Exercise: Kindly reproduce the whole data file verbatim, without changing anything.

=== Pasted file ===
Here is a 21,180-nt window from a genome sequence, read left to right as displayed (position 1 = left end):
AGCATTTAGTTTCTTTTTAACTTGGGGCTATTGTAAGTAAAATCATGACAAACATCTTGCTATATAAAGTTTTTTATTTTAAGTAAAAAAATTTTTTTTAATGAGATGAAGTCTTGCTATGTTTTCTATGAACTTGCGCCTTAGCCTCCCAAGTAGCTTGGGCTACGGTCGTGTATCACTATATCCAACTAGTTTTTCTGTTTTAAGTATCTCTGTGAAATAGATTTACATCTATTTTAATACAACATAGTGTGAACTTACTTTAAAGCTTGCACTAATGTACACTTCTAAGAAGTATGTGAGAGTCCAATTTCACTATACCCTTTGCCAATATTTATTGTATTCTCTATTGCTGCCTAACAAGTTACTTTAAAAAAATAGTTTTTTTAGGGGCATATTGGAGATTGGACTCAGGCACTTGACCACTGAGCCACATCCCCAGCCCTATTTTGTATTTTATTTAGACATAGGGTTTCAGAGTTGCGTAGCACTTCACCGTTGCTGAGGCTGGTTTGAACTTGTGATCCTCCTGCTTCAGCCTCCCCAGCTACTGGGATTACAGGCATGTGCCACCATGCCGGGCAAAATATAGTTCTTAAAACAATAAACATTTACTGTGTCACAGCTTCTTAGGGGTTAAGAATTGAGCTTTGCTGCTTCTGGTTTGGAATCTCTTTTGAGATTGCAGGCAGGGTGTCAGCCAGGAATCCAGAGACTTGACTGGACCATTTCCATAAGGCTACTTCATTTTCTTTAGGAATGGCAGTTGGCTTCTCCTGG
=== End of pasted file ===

Here is a 21,180-nt window from a genome sequence, read left to right as displayed (position 1 = left end):
AGCATTTAGTTTCTTTTTAACTTGGGGCTATTGTAAGTAAAATCATGACAAACATCTTGCTATATAAAGTTTTTTATTTTAAGTAAAAAAATTTTTTTTAATGAGATGAAGTCTTGCTATGTTTTCTATGAACTTGCGCCTTAGCCTCCCAAGTAGCTTGGGCTACGGTCGTGTATCACTATATCCAACTAGTTTTTCTGTTTTAAGTATCTCTGTGAAATAGATTTACATCTATTTTAATACAACATAGTGTGAACTTACTTTAAAGCTTGCACTAATGTACACTTCTAAGAAGTATGTGAGAGTCCAATTTCACTATACCCTTTGCCAATATTTATTGTATTCTCTATTGCTGCCTAACAAGTTACTTTAAAAAAATAGTTTTTTTAGGGGCATATTGGAGATTGGACTCAGGCACTTGACCACTGAGCCACATCCCCAGCCCTATTTTGTATTTTATTTAGACATAGGGTTTCAGAGTTGCGTAGCACTTCACCGTTGCTGAGGCTGGTTTGAACTTGTGATCCTCCTGCTTCAGCCTCCCCAGCTACTGGGATTACAGGCATGTGCCACCATGCCGGGCAAAATATAGTTCTTAAAACAATAAACATTTACTGTGTCACAGCTTCTTAGGGGTTAAGAATTGAGCTTTGCTGCTTCTGGTTTGGAATCTCTTTTGAGATTGCAGGCAGGGTGTCAGCCAGGAATCCAGAGACTTGACTGGACCATTTCCATAAGGCTACTTCATTTTCTTTAGGAATGGCAGTTGGCTTCTCCTGG